Fiasco & Ventoux - A Love Affair

November 9, 2016

The Bédoin ascent of Ventoux is fast becoming a Fiasco racetrack during each Summer holidays. Longy and Bomber started the trend in the Summer of ’15, which became the inspiration behind a Fiasco trip in September ’15. This cemented Ventoux, alongside Five Licks, as an adopted Fiasco segment. Imagine our delight when for our hollibobs in early August, Tony and I discovered that our wives had chosen a house that was situated in the shadow of the Géant. We arranged with precision to ride with David “Bomber” Payne, who was also hollibobbing locally, although we were unable to co-ordinate dates with David “Longy” Long, who was in residence the following week.

The three of us, bar the impact of celebrations and early holiday excitement, were all fresh from the Etape, so in theory, we were ready to tackle it. However that ride to Bédoin, where the ascent begins to lift you out of civilization towards the moon was eerily quiet. Bomber was contemplating / regretting his excesses of the previous week on the Med with Rapha Dom, Tony had got his piss-management wrong so was pre-occupied with finding a friendly bush and I was still trying to work out how to use Campag (Super Record EPS, I might  add). Despite being on an eight grand bike, all I wanted was my Lappie and its 32 teeth sprocket, nice comfy saddle, gel padded bar tape and with the brake levers the right way round. Instead I was armed with a race ready machine with a 29 teeth sprocket, strange group-set and a saddle made for an Italian. It felt like a whippet, though.

Bomber and Tony “I can’t climb any slower” Egan settled into a good rhythm – I was losing ground on them as they disappeared into the forest section. Apart from a few glimpses of Bomber’s arse on the longer straights, the next time I was to see them was at Chalet Reynard for a brew. The first few kilometers out of Bédoin are still quite easy but it is from here that you realise you have 1,610m to climb. That is one whole English mile, straight up. In the intervening 9 months since my solitary ascent, I seemed to have forgotten every excruciating pedal stroke from Bédoin to the weather station and when I turned the corner into the forest, it all came flooding back. 

Common advice is to keep a gear in reserve for when you need it higher up. I had quickly consumed this advice and spat it out as the desperately futile clicks on my new friend, Campag, searching for gears that were not there, confused me. Then I tried the other way, maybe I was pressing the wrong button? Nope. The chain went the “wrong” way. F%£$. Fumble back into the “right” gear, or is this the “wrong” gear? Front wheel wobbles. Don’t do that again. Leave the gears alone. There are none left. Deal with it.

And then…. there it was…. A mirage…. Something to focus on, in the distance, I now had a goal. It took me 4m 53s to achieve that goal and catch her up. It would have been longer but she had stopped in a layby for refreshment. I was about to unleash a bit of British charm with a fumbled piece of small talk when I realized she had pulled in to receive said refreshment from her boyfriend / husband. Onwards, alone.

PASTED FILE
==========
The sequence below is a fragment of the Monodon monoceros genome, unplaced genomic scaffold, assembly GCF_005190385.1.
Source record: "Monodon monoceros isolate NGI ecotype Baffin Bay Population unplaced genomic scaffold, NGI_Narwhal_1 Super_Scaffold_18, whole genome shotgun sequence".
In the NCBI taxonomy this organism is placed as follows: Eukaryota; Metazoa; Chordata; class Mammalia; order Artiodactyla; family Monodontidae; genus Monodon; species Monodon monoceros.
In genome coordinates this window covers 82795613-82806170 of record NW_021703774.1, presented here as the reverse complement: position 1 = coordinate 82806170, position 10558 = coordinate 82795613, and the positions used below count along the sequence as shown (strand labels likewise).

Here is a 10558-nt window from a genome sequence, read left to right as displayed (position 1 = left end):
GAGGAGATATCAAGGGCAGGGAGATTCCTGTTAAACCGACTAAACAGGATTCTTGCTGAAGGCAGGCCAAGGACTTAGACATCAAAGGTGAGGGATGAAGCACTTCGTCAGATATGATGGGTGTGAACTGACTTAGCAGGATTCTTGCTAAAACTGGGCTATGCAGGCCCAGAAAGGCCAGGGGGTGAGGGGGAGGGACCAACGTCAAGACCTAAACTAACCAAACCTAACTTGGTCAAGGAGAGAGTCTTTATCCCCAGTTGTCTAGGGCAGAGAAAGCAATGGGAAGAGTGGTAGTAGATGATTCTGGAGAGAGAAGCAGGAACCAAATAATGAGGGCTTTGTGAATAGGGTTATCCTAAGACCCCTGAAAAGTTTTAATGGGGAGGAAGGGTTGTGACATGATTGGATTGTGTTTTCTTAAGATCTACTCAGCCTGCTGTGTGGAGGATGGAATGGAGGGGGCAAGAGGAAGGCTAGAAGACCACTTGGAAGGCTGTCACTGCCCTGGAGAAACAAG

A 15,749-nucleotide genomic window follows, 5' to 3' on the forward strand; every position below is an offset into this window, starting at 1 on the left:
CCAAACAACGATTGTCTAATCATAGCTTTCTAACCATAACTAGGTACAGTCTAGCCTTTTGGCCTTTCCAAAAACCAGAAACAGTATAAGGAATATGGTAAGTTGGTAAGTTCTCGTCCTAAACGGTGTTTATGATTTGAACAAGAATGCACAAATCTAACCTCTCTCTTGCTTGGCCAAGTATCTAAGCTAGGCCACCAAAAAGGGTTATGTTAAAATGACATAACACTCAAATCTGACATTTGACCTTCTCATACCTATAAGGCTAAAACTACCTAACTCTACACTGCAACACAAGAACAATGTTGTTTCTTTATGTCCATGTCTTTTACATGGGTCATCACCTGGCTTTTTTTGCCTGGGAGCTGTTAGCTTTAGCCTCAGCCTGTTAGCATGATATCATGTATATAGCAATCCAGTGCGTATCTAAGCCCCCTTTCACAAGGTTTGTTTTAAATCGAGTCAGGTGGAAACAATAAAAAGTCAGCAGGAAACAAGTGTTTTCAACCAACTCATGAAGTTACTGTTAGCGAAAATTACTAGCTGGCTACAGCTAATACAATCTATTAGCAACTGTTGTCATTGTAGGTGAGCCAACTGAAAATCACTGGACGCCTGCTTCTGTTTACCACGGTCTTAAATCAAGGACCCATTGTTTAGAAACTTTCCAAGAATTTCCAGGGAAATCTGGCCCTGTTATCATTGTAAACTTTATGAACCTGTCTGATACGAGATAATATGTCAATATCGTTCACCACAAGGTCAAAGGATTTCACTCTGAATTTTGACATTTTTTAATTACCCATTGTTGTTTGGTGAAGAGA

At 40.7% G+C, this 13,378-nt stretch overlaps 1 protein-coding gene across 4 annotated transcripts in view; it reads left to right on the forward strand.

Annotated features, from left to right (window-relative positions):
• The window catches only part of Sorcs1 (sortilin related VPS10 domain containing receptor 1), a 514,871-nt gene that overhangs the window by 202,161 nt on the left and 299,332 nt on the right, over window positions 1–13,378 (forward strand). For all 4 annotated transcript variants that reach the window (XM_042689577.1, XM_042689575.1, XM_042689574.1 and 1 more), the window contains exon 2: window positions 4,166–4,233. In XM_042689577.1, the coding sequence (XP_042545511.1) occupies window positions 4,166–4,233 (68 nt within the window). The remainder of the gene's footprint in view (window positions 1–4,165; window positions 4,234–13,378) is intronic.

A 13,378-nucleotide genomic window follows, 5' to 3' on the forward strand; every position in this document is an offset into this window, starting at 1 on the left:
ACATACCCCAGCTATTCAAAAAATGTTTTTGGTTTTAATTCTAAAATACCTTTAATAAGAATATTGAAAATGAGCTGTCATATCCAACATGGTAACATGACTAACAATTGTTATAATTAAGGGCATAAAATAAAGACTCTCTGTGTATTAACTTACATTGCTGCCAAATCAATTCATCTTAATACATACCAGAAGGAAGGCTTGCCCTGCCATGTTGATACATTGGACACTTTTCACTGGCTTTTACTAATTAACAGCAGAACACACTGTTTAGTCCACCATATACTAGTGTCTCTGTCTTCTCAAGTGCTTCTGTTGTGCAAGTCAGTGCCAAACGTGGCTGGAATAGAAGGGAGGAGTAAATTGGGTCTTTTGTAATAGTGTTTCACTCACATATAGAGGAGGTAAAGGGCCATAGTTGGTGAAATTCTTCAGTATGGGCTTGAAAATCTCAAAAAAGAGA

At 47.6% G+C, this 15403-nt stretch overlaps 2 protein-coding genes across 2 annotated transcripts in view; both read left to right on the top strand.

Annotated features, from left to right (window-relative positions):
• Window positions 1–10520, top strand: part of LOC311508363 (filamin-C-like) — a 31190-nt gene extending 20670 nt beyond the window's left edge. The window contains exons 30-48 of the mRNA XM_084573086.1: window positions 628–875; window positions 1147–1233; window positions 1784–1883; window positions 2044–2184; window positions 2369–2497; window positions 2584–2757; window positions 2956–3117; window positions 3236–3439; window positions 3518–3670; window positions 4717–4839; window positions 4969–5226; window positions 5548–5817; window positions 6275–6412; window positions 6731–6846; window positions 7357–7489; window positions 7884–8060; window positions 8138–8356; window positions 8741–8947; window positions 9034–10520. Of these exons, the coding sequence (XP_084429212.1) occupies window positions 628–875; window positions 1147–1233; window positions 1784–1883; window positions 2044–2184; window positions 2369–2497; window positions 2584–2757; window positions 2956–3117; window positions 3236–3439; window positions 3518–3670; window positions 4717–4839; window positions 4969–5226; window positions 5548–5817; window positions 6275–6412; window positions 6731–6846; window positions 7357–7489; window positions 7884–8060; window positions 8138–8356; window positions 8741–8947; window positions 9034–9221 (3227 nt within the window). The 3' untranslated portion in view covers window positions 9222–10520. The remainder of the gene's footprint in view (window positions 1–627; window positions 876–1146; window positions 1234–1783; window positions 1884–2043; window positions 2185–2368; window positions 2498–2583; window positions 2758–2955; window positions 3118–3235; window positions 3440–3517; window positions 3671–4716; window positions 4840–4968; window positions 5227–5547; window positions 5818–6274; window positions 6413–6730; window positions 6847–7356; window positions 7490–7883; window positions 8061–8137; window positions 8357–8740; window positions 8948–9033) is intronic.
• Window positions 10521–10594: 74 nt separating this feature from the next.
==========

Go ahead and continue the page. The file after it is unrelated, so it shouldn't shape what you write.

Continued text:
So on a glorious 1st August morning, Tony and I met Bomber in Malaucène at 8am for some fun on the Mont. The Fiasco-clad triumvirate on a trio of Pinarello Dogmas (Dogmii?) headed along the D19 towards Bédoin, which is a stunning ride in its own right. As we undulated through lavender fields and pine forests, the iconic weather station is always visible, winking at you.

The trees on the steep section are now mocking me as each turn promises to reveal the freshly calibrated view I am craving - the winking weather station - only to lead my blurred eyes to another tarmac wall and more trees. Finally, relief as I hit the tree line, Chalet Reynard and the exposed lunar landscape. Bingo, Bomber and Tony were there filling their boots on Coke and coffee in the café. I temporarily abandoned the Dogma with the other Dogmii.

The final 6km saw us ride together and after some swapping at the front, Tony towed myself and Bomber up the final couple of kilometers. We didn’t have a lot left, just enough to doff our caps to Simpson. Amusingly, Tony almost fell at the final hurdle, rather than taking the left fork to the summit he shaped to take the lower road to the car park. Involuntarily, I corrected him with a shout but the devil in me subsequently told me that I should have let him carry-on, denying him the first to the summit accolade. Luckily I didn’t as Tony really had smashed this climb on his first outing and deserved it. 

The summit was rammed and it was difficult to jostle through the throngs of people who had arrived under motor to get the money-shot photo under the summit sign, so we quickly descended back to Earth, to calmness and straight-forward civilisation. Bomber and I had time for a couple of beers before Tony finally made it down to join us for a burger. 

Tony and I left the Fiasco baton in Malaucène for Longy to pick up exactly a week later while Bomber managed to squeeze in a second run at it later in the week, accompanied by a chain smoker. 

Provence might be a popular holiday destination for the Fiascii next summer.

 

The Chairman

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